Monday, July 04, 2016

life on other planets

What are the odds of life developing on a planet?

That actually isn't the big question, but, people imagine it is.  The big question is, what is the probability of two intelligent, technologically astute, civilizations interacting?

Let's suppose the timeline of life on Earth is typical with a standard deviation of a million years.  Earth is 6 billion years old.  Life, 3.8 billion.  Humans 6 million.  Modern, technologically, nuclear, humans, 70 years, so far.

Let's suppose our species lives 5,000 years in a state of technological advancement during which we can recognize extra terrestrial, intelligent, life.

Anyone familiar with statistics can see where I am going.

There isn't any guarantee human advanced civilization will last 5,000 years.  It could last 100,000 or 1,000.

A standard deviation of a million, 0.1%, sounds reasonable when discussing the development of life.

Unless humans  and at least one other species exist as a technologically advanced species for one standard deviation on the "life timeline" the odds of humans and another species being able to interact socially are minimal.

Then there is the distance issue, which I addressed in my blog entry discussing the infinite monkey theory.  Let's assume 1/10 solar systems have a planet capable of supporting intelligent life.  Let's assume an average distance between planets of ten light years.    A range those ten solar systems in a spherical distribution around Earth.  Let's assume a fifty/fifty chance of intelligent life.  We need to travel 20 light years to find a planet with intelligent life, and there is a 1/200 chance, based on our stdev of 1M and 5k civilization span, that we find a concurrent intelligent species so we need to travel 4,000 light years.

Let's suppose parallel universes are governed with the same assumptions, 1M stdev, we will assume 20K of civilization, 5K intelligent civilization, 50/50 life develops at all.

1M/20K = 1 in 50 universes with concurrent civilization.  1 in 200 with advanced technology.  Double that cause of the 50/50.  We would explore 400 universes to find one similar to ours.

There are "infinite" universes so there could be one where things are almost identical to this one, but, then we run into the same scale of odds that we had with infinite monkeys banging on an infinite number of 101 key keyboards producing all of Shakespeare's plays, which are an average of about 80,000 characters.  1/keys*1/characters.


Sliders, alternate universes, etc.  All crap.

In addition, if you tried to travel to an alternate universe you would have to travel to where the planet in the alternate universe would be, not where it is.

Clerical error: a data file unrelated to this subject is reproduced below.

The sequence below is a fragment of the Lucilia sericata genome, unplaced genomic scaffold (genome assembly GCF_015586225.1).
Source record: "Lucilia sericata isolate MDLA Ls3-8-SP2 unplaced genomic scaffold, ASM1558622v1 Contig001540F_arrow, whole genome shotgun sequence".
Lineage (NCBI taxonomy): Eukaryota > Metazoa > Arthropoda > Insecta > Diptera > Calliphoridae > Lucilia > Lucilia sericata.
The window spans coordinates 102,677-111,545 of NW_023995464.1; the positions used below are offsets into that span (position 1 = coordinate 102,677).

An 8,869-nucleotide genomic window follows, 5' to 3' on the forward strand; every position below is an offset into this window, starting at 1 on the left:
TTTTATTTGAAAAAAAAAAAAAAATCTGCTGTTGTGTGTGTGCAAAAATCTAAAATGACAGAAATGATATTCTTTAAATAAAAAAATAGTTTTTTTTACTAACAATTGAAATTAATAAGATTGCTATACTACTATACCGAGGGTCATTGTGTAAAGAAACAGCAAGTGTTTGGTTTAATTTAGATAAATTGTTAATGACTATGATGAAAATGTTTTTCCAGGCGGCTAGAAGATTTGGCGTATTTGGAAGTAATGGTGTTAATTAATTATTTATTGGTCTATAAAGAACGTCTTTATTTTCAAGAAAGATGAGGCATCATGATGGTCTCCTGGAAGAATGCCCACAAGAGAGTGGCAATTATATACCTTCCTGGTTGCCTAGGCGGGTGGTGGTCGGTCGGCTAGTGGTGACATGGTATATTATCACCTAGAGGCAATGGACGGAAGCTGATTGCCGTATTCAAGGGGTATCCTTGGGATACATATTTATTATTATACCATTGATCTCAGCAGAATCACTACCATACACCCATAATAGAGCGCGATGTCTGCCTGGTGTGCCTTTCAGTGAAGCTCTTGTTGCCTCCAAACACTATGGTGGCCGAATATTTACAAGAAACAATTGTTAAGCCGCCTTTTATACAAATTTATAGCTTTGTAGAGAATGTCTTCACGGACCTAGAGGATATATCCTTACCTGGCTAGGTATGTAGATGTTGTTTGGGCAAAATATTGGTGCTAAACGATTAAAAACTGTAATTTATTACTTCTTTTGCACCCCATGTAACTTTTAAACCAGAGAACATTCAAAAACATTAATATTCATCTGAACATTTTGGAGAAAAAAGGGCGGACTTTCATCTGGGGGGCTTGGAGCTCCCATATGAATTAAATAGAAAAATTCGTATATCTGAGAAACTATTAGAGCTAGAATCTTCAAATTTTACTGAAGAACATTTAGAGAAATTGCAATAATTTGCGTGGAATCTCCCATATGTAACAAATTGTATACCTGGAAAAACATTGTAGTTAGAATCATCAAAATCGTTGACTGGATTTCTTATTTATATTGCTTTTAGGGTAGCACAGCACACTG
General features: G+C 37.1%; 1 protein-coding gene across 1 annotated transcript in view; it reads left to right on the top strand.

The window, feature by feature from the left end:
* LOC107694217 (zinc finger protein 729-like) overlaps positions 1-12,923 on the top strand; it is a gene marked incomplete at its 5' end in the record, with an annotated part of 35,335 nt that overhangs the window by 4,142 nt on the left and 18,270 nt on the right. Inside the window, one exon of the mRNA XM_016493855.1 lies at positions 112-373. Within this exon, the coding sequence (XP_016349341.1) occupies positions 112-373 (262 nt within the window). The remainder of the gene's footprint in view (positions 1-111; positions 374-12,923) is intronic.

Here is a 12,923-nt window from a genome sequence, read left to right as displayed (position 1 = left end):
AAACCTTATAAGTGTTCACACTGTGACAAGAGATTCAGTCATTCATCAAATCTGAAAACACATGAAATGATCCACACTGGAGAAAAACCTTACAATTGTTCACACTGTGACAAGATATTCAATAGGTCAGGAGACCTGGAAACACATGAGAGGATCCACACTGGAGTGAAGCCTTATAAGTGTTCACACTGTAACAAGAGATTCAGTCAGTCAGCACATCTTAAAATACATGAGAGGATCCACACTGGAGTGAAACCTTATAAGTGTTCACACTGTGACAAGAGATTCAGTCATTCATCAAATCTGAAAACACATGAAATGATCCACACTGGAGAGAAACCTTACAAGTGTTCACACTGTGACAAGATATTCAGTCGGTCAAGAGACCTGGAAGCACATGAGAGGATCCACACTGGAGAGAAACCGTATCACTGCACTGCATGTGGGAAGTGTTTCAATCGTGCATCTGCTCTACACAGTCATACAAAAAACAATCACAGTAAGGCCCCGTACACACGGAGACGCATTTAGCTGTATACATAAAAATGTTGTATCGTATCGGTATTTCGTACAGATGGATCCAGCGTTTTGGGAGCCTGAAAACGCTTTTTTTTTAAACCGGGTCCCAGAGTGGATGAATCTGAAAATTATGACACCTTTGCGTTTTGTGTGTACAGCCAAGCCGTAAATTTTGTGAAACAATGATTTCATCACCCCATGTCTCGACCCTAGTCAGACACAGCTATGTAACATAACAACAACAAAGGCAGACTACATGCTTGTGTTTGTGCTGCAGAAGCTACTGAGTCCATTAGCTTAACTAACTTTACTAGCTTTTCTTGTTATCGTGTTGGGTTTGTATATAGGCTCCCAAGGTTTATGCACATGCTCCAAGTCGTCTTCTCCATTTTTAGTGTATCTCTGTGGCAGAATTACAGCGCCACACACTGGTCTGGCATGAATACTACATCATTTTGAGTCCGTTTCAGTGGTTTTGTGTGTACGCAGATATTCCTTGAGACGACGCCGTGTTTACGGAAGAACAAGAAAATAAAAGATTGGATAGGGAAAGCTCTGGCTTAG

Let's suppose the solar system is moving just 100,000 miles an hour.  It moves faster, Google how fast you are moving when you are standing still.

Okay, suppose it takes 1 second to travel to a different universe.  You are now 30 miles (more like over 150 miles, but we agreed only 100Kmph ) from where you started.  Not thirty miles on the ground.  Thirty miles along a tangential line drawn from where you started before the Earth turned under you, spun along the axis of the solar system and the galaxy and the universe, which is expanding.  You are falling like a rock towards the planet, exactly like a skydiver without a chute.

Toward a planet where you have about a 1 in 400 chance of finding technologically developed civilization.

Okay, so you do your work.  You invent a craft capable of traveling at the speed of the Earth moving through the universe, which is wicked faster than you probably believe and way faster than people have traveled so far.  You plug this supper engine on a shuttle capable of landing and taking off from a planet and figure out a way to jump between universes.

Our space ship, which unlike the ship in Interstellar does not need a rocket to escape Earth's gravity, and like the space ship in Interstellar can land and take off other planets without a rocket.  The Interstellar ship only needs a rocket to escape Earth gravity because it's fictional.  We have a "real" fictional ship that doesn't need a rocket to leave any planet.

We have to play catch up with the alternate planet which was traveling past us, if we are smart enough to avoid getting t-boned by another planet or the sun.  We wave to travel several million miles "up", away from the plane of the Earth's orbit just to avoid the sun, which is coming at us like a bullet train, and it's gravitational pull.

Yes, our velocity and direction of motion remains the same

Imagine even microscopic variations in velocity or direction of motion between alternate universes that have had billions of years to magnify.

So, travel to alternative universes is out until we can predict planetary motion in alternative universes and we have craft capable of velocities that allow us to correct for the travel time differentials between universes.  Once we do that...We have to deal with our odds, as explained earlier.

This is wicked complex and most people have no clue how complex this really is because fiction makes it seem as if it is nothing.

Just dealing with travel to other planets is, literally, dealing with astronomical odds, even if we try alternative universes.

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